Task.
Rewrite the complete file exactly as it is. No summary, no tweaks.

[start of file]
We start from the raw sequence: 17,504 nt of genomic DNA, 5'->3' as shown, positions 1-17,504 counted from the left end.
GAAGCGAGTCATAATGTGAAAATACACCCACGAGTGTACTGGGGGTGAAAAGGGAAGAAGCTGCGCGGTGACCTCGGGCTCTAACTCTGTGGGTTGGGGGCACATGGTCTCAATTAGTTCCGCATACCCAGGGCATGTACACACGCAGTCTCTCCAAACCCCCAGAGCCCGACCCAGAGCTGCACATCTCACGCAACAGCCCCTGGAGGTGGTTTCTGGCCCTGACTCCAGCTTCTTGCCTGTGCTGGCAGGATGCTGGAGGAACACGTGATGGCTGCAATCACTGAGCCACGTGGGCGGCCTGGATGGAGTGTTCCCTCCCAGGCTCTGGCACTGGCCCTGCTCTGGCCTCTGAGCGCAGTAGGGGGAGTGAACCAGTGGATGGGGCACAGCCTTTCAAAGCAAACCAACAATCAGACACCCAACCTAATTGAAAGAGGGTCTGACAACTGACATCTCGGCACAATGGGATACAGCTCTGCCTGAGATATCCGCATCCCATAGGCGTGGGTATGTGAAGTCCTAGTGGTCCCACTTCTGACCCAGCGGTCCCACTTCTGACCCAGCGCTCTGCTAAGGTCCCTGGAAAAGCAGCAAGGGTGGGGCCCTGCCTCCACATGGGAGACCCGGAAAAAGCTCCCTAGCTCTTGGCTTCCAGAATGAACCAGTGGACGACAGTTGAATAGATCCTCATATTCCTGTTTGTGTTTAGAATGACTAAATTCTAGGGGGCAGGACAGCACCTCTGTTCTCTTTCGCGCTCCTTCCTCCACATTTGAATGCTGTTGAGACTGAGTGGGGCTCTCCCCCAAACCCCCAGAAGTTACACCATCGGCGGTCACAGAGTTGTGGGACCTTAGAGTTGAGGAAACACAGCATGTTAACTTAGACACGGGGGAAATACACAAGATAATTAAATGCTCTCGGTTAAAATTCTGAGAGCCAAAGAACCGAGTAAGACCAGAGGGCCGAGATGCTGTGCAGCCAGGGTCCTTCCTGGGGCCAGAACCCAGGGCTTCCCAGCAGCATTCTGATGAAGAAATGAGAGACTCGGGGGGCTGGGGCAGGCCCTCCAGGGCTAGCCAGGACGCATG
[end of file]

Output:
We start from the raw sequence: 17,504 nt of genomic DNA, 5'->3' as shown, positions 1-17,504 counted from the left end.
GAAGCGAGTCATAATGTGAAAATACACCCACGAGTGTACTGGGGGTGAAAAGGGAAGAAGCTGCGCGGTGACCTCGGGCTCTAACTCTGTGGGTTGGGGGCACATGGTCTCAATTAGTTCCGCATACCCAGGGCATGTACACACGCAGTCTCTCCAAACCCCCAGAGCCCGACCCAGAGCTGCACATCTCACGCAACAGCCCCTGGAGGTGGTTTCTGGCCCTGACTCCAGCTTCTTGCCTGTGCTGGCAGGATGCTGGAGGAACACGTGATGGCTGCAATCACTGAGCCACGTGGGCGGCCTGGATGGAGTGTTCCCTCCCAGGCTCTGGCACTGGCCCTGCTCTGGCCTCTGAGCGCAGTAGGGGGAGTGAACCAGTGGATGGGGCACAGCCTTTCAAAGCAAACCAACAATCAGACACCCAACCTAATTGAAAGAGGGTCTGACAACTGACATCTCGGCACAATGGGATACAGCTCTGCCTGAGATATCCGCATCCCATAGGCGTGGGTATGTGAAGTCCTAGTGGTCCCACTTCTGACCCAGCGGTCCCACTTCTGACCCAGCGCTCTGCTAAGGTCCCTGGAAAAGCAGCAAGGGTGGGGCCCTGCCTCCACATGGGAGACCCGGAAAAAGCTCCCTAGCTCTTGGCTTCCAGAATGAACCAGTGGACGACAGTTGAATAGATCCTCATATTCCTGTTTGTGTTTAGAATGACTAAATTCTAGGGGGCAGGACAGCACCTCTGTTCTCTTTCGCGCTCCTTCCTCCACATTTGAATGCTGTTGAGACTGAGTGGGGCTCTCCCCCAAACCCCCAGAAGTTACACCATCGGCGGTCACAGAGTTGTGGGACCTTAGAGTTGAGGAAACACAGCATGTTAACTTAGACACGGGGGAAATACACAAGATAATTAAATGCTCTCGGTTAAAATTCTGAGAGCCAAAGAACCGAGTAAGACCAGAGGGCCGAGATGCTGTGCAGCCAGGGTCCTTCCTGGGGCCAGAACCCAGGGCTTCCCAGCAGCATTCTGATGAAGAAATGAGAGACTCGGGGGGCTGGGGCAGGCCCTCCAGGGCTAGCCAGGACGCATG